However, and it is a big “however”, that is all speculation, hope, hypothesis. Knowing Nintendo, it could easily turn out that only Zelda releases in 2011 in western regions and is delayed to October/November to function as the big holiday-game. Also, no matter if these three games are released or not, they could hardly be called system-sellers (well, Zelda could, but not in a drastic way). Even with the Wii´s big lead over each of its competitors, Nintendo cannot be happy about decreasing sales numbers. So, what we´re looking at here is: Unhappy gamers, unhappy Nintendo. A revolutionary combination, if one dared to say so. When both consumer and producer are unhappy about the current situation, a change in pace is the only logical consequence. Many enthusiast gamers already fantasize about what kind of hardware Nintendo could/should use for the Wii Too, and most of them expect a new home console in 2012. At its current sales-level, I´d say that is a wrong assumption. 2011 is closer to reality.

Now, there´s a lot of factors to be considered when talking about a hypothetical Wii-successor, which makes it so much fun, but also so complex to talk about. Most importantly, 2011 is the year of the Nintendo 3DS´s launch, Nintendo´s next handheld system. As far as I remember, the GameBoy Advance and GameCube also launched pretty close to each other, but nonetheless, launching two important hardware devices in one year seems a lot. From the consumer´s point of view, who has only so much money and time. From the software developers point of view, who can only create so many games. And from a business risk´s point of view, which would be high, considering all factors together.  There´s also the problem that putting out something as important as a home console in such a short amount of time is risky in terms of marketing, getting word out to the targeted people. And then there´s a much more profane problem: What will the hardware be like?

Better graphics - not a solution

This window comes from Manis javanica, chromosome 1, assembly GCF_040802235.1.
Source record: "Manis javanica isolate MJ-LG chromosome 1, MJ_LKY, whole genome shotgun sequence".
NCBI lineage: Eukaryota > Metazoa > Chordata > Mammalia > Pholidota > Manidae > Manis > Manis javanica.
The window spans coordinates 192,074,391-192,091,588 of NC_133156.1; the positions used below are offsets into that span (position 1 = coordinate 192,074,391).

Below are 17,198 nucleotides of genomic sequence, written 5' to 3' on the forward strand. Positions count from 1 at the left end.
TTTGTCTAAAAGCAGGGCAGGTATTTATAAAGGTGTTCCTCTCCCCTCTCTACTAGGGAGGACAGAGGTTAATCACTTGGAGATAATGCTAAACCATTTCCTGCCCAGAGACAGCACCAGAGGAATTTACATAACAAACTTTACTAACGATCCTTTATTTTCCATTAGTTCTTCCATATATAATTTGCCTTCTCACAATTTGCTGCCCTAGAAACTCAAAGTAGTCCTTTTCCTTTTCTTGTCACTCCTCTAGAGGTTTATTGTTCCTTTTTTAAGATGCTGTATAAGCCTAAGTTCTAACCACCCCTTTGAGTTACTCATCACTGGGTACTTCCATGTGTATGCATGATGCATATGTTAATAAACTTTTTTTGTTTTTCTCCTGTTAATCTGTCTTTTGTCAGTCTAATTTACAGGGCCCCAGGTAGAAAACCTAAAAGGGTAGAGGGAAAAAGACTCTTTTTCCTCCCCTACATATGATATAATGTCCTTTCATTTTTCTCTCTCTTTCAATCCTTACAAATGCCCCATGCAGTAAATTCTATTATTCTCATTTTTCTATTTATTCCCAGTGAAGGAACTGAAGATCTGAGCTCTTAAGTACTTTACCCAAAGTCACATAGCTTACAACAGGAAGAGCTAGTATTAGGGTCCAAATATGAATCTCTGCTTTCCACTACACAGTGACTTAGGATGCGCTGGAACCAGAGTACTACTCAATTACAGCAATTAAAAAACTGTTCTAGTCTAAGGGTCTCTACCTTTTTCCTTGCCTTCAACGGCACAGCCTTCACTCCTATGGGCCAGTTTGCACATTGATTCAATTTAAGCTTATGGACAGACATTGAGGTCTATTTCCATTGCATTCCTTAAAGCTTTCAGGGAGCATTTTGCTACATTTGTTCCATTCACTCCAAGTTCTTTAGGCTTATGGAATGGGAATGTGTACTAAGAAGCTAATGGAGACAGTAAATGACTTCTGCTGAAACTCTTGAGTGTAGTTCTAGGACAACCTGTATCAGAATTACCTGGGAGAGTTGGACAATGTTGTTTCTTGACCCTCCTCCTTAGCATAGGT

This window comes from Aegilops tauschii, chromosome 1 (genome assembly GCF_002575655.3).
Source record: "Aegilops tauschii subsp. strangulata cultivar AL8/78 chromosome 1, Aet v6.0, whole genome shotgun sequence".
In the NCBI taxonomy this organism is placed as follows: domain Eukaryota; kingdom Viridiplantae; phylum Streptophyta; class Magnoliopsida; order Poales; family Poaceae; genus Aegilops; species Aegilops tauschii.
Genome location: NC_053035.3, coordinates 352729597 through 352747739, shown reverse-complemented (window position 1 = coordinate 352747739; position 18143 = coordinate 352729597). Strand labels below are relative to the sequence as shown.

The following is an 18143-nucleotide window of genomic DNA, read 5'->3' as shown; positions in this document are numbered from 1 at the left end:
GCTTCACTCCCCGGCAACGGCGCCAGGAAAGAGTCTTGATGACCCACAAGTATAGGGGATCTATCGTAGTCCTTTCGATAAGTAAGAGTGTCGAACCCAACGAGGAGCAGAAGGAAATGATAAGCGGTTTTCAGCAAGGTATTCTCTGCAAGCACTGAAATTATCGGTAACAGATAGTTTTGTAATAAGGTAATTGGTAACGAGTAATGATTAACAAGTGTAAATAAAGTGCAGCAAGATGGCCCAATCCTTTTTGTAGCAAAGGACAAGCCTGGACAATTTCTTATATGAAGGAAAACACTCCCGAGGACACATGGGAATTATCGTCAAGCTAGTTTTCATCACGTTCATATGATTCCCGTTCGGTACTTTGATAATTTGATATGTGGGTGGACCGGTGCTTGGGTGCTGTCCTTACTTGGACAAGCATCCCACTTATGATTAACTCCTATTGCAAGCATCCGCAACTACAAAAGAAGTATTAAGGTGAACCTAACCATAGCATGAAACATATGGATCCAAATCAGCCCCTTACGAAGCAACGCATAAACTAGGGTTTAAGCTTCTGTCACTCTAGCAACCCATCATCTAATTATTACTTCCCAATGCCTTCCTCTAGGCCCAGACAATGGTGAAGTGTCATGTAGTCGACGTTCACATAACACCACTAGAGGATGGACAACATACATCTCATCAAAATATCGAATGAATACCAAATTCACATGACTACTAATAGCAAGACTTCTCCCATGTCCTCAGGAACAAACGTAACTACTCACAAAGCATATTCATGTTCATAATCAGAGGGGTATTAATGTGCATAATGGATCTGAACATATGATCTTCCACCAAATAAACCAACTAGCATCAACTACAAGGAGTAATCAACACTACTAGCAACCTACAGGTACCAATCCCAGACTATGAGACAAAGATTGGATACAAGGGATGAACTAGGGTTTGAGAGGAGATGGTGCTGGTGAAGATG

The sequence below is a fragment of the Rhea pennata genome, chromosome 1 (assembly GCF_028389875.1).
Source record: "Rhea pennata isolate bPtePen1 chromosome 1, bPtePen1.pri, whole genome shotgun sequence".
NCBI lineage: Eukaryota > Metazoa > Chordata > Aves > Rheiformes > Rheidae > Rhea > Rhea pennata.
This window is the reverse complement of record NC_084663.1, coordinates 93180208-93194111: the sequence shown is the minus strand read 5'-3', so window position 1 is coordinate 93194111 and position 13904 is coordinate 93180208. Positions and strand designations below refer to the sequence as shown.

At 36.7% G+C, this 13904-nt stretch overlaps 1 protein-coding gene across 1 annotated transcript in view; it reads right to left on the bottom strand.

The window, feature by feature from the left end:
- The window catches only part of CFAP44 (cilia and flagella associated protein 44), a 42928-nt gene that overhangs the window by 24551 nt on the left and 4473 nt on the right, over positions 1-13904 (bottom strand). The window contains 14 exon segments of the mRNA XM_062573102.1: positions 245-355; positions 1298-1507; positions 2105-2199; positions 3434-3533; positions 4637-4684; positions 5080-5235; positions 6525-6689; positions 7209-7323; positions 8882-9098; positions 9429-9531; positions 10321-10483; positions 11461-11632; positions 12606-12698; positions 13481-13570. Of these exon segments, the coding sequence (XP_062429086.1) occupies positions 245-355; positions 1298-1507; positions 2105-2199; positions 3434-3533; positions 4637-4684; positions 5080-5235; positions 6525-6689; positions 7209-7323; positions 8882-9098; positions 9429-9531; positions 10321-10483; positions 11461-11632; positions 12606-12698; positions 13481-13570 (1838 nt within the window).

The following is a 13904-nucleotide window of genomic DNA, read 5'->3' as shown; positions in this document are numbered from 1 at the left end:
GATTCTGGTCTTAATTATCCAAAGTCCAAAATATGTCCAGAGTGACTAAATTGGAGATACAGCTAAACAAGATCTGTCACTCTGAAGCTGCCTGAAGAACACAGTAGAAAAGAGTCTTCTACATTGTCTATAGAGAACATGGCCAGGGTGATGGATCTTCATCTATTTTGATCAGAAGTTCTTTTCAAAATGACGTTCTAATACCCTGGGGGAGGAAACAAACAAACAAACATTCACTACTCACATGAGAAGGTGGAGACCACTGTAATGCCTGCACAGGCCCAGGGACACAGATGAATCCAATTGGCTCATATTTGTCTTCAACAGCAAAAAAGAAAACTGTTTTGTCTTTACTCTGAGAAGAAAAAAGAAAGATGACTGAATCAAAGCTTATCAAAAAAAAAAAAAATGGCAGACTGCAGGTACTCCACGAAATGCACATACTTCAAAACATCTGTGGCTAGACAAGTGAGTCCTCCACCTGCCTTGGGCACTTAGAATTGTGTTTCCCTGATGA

If Nintendo went for a typical successor after risking it all with the experiment called Wii, everything would point towards a system that eclipses both Xbox 360 and PlayStation 3. Faster processor, better graphics card, more ram, and so on. It would feature high definition, probably up to 1080p, maybe have hidden capabilities for future plans of 3D-support, and be the strongest video game system for the time being. Which, so most people think, would be at least a year. There´s several problems, though, with this concept of expecting Nintendo to follow their competitors´ road. One of them is the assumption that third-party developers would happily jump over to this powerful Nintendo-system and support it with all their multi-platform titles. A Nintendo-system accompanied by games like Mass Effect, Deux Ex 3, Assassins Creed or Grand Theft Auto? Sounds great – just as it sounds unlikely. For better or worse reasons (worse, for the most part, sigh), third-party developers have … developed a strong believe of being unable to see success on a Nintendo-system. They always argue with either Nintendo-games being too overwhelming or the Nintendo audience only buying Nintendo-games. Taking a look at the Wii´s lineup, who can honestly blame these consumers? But it is true, there is more competition on a Nintendo-system. And no matter of truths and lies, third-party developers do not like Nintendo-home consoles ever since the N64.